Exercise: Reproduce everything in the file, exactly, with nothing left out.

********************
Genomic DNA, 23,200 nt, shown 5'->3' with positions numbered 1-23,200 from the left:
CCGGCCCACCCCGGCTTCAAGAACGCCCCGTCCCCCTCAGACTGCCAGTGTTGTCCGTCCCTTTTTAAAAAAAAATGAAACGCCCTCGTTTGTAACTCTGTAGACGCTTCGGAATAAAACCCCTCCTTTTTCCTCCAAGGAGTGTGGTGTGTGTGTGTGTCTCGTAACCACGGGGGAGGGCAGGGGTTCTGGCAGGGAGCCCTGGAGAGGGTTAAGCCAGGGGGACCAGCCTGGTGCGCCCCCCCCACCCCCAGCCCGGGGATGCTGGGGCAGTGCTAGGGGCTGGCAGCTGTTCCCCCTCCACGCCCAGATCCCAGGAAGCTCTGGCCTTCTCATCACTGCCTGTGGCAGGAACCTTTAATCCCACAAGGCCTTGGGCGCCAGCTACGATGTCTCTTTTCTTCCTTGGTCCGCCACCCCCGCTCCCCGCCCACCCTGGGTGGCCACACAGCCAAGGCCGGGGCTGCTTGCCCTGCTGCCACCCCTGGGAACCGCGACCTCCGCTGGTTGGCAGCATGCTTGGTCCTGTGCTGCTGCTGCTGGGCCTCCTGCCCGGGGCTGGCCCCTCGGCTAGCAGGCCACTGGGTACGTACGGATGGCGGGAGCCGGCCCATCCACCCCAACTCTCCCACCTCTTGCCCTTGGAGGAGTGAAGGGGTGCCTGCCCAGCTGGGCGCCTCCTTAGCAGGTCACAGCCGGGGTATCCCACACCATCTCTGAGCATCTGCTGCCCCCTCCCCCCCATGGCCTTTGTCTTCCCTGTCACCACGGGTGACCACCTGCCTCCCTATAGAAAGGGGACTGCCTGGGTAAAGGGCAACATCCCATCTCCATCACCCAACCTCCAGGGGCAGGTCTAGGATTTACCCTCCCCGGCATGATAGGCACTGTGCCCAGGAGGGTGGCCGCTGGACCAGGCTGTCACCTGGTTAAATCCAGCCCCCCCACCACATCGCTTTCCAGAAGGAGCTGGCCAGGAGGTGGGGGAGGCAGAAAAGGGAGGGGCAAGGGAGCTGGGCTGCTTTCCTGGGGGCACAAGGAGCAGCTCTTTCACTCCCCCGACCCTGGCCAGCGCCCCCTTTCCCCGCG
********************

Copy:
Genomic DNA, 23,200 nt, shown 5'->3' with positions numbered 1-23,200 from the left:
CCGGCCCACCCCGGCTTCAAGAACGCCCCGTCCCCCTCAGACTGCCAGTGTTGTCCGTCCCTTTTTAAAAAAAAATGAAACGCCCTCGTTTGTAACTCTGTAGACGCTTCGGAATAAAACCCCTCCTTTTTCCTCCAAGGAGTGTGGTGTGTGTGTGTGTCTCGTAACCACGGGGGAGGGCAGGGGTTCTGGCAGGGAGCCCTGGAGAGGGTTAAGCCAGGGGGACCAGCCTGGTGCGCCCCCCCCACCCCCAGCCCGGGGATGCTGGGGCAGTGCTAGGGGCTGGCAGCTGTTCCCCCTCCACGCCCAGATCCCAGGAAGCTCTGGCCTTCTCATCACTGCCTGTGGCAGGAACCTTTAATCCCACAAGGCCTTGGGCGCCAGCTACGATGTCTCTTTTCTTCCTTGGTCCGCCACCCCCGCTCCCCGCCCACCCTGGGTGGCCACACAGCCAAGGCCGGGGCTGCTTGCCCTGCTGCCACCCCTGGGAACCGCGACCTCCGCTGGTTGGCAGCATGCTTGGTCCTGTGCTGCTGCTGCTGGGCCTCCTGCCCGGGGCTGGCCCCTCGGCTAGCAGGCCACTGGGTACGTACGGATGGCGGGAGCCGGCCCATCCACCCCAACTCTCCCACCTCTTGCCCTTGGAGGAGTGAAGGGGTGCCTGCCCAGCTGGGCGCCTCCTTAGCAGGTCACAGCCGGGGTATCCCACACCATCTCTGAGCATCTGCTGCCCCCTCCCCCCCATGGCCTTTGTCTTCCCTGTCACCACGGGTGACCACCTGCCTCCCTATAGAAAGGGGACTGCCTGGGTAAAGGGCAACATCCCATCTCCATCACCCAACCTCCAGGGGCAGGTCTAGGATTTACCCTCCCCGGCATGATAGGCACTGTGCCCAGGAGGGTGGCCGCTGGACCAGGCTGTCACCTGGTTAAATCCAGCCCCCCCACCACATCGCTTTCCAGAAGGAGCTGGCCAGGAGGTGGGGGAGGCAGAAAAGGGAGGGGCAAGGGAGCTGGGCTGCTTTCCTGGGGGCACAAGGAGCAGCTCTTTCACTCCCCCGACCCTGGCCAGCGCCCCCTTTCCCCGCG